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Here are a few details I have found about the voyage of AMERICAN FARMER during which time your grandfather was aboard. I find a William H. McDavid in the crew listing, serving as first assistant engineer, confirming what you have stated. At the time he was age 33 with ten years of sea time behind him. He was described as 5'9" tall and 198 lbs., with a scar on his left thumb.
Along with most of the rest of the crew, he signed aboard AMERICAN FARMER on April 19, 1945, in Wilmington, NC. AMERICAN FARMER was constructed by the North Carolina Shipbuilding Company of Wilmington, being completed in April 1945, so this was her maiden voyage. She was a so-called class C2 cargo ship, 459 feet long, 63 feet wide, draft of 25 feet, powered by two turbine engines, speed of 15.5 knots. (See http://shipbuildinghistory.com/history/shipyards/4emergencylarge/wwtwo/northcarolina.htm and scroll to hull number 206. Also see http://drawings.usmaritimecommission.de/drawings_c2.htm for a side drawing of a typical ship; AMERICAN FARMER is specifically noted about 2/3 of the way down the page at design C2-S-AJ1.)
(Note that there were two other ships named AMERICAN FARMER. The first, built in 1920, was torpedoed and sunk in April 1941 under a different name and under the Belgian flag. Another ship named AMERICAN FARMER was constructed in 1942, turned over to the U.S. Navy and renamed. So by 1945 there was only one ship by that name.)
AMERICAN FARMER departed Wilmington, NC, on an unspecified date and proceeded to New York, arriving on an unspecified date, perhaps to load cargo. She left New York on May 14, 1945, and proceeded to Hampton Roads (i.e., Norfolk area), departing there on May 18 as part of convoy UGS-93, destination Oran, Algeria. (See http://www.convoyweb.org.uk/ugs/index.html and scroll to UGS.93.) The convoy reached Oran on June 4 but, reading between the lines, AMERICAN FARMER apparently continued eastward through the Mediterranean. With the European war over by that time she may have sailed independently, i.e., not in a convoy. She proceeded through the Suez Canal and reached Bombay, India. The original crew manifest contains stamps and other markings affixed by the U.S. Consulate, one of which is for Bombay and dated June 22. This may have been the date the ship either arrived in or departed Bombay, I don't know which.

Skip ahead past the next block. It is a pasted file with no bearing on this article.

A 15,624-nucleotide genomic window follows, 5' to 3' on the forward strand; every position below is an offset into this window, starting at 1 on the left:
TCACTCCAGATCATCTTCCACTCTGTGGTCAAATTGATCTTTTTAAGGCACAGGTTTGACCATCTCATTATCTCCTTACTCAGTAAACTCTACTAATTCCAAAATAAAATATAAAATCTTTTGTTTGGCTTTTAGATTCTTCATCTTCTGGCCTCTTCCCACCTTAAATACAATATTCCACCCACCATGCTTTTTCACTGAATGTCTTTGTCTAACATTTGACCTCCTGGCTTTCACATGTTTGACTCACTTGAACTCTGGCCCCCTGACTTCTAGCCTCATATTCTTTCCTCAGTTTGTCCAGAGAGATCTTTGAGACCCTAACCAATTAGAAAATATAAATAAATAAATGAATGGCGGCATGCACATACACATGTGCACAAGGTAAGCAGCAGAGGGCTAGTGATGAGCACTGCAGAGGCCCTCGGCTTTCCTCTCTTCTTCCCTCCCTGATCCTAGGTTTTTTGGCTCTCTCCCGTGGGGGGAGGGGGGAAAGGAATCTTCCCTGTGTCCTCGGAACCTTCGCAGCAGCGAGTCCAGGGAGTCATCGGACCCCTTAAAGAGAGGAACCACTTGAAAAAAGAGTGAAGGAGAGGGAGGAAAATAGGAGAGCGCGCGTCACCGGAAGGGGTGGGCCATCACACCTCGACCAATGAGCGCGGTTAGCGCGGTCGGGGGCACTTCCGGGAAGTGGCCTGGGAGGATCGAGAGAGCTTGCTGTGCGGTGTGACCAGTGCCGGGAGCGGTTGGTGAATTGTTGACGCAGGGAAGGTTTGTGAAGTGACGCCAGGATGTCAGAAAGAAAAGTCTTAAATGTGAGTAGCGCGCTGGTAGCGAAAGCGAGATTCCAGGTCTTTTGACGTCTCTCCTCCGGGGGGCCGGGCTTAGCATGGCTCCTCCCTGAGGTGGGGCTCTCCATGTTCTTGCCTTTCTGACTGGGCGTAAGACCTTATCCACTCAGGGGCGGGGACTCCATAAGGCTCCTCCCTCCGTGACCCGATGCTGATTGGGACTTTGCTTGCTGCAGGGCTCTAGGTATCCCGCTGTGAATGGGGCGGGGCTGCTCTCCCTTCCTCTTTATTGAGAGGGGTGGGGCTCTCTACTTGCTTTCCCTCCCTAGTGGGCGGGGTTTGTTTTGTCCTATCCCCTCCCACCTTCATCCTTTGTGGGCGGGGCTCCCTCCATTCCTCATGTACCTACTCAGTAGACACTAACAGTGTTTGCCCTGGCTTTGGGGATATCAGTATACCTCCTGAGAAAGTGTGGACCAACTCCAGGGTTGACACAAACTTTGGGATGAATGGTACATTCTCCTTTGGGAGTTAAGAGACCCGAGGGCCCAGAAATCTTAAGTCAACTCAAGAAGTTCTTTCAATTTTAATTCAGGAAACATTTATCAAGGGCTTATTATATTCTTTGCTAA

Your information that one of your grandfather's letters, dated June 26, indicated there were in a small native town with multiple Catholic churches is interesting, as that would not seem to describe either India (primarily Hindu with a tiny Christian population), or any Arabian or North African country (primarily Islamic). Could it have been Ceylon (now Sri Lanka), which is primarily Buddhist but with a relatively small (primarily Catholic) population along the northwest coast? Jaffna is a sizable city in this area and has a number of outlying islands and towns.
AMERICAN FARMER returned to the Mediterranean, reaching Port Said, Egypt, from which she sailed on July 25 (per consulate markings), and returned to New York on August 7, 1945. It is likely she sailed independently on the westbound return voyage.
I hope this may be useful to you.
Ron Carlson, Webmaster
Armed Guard / Merchant Marine website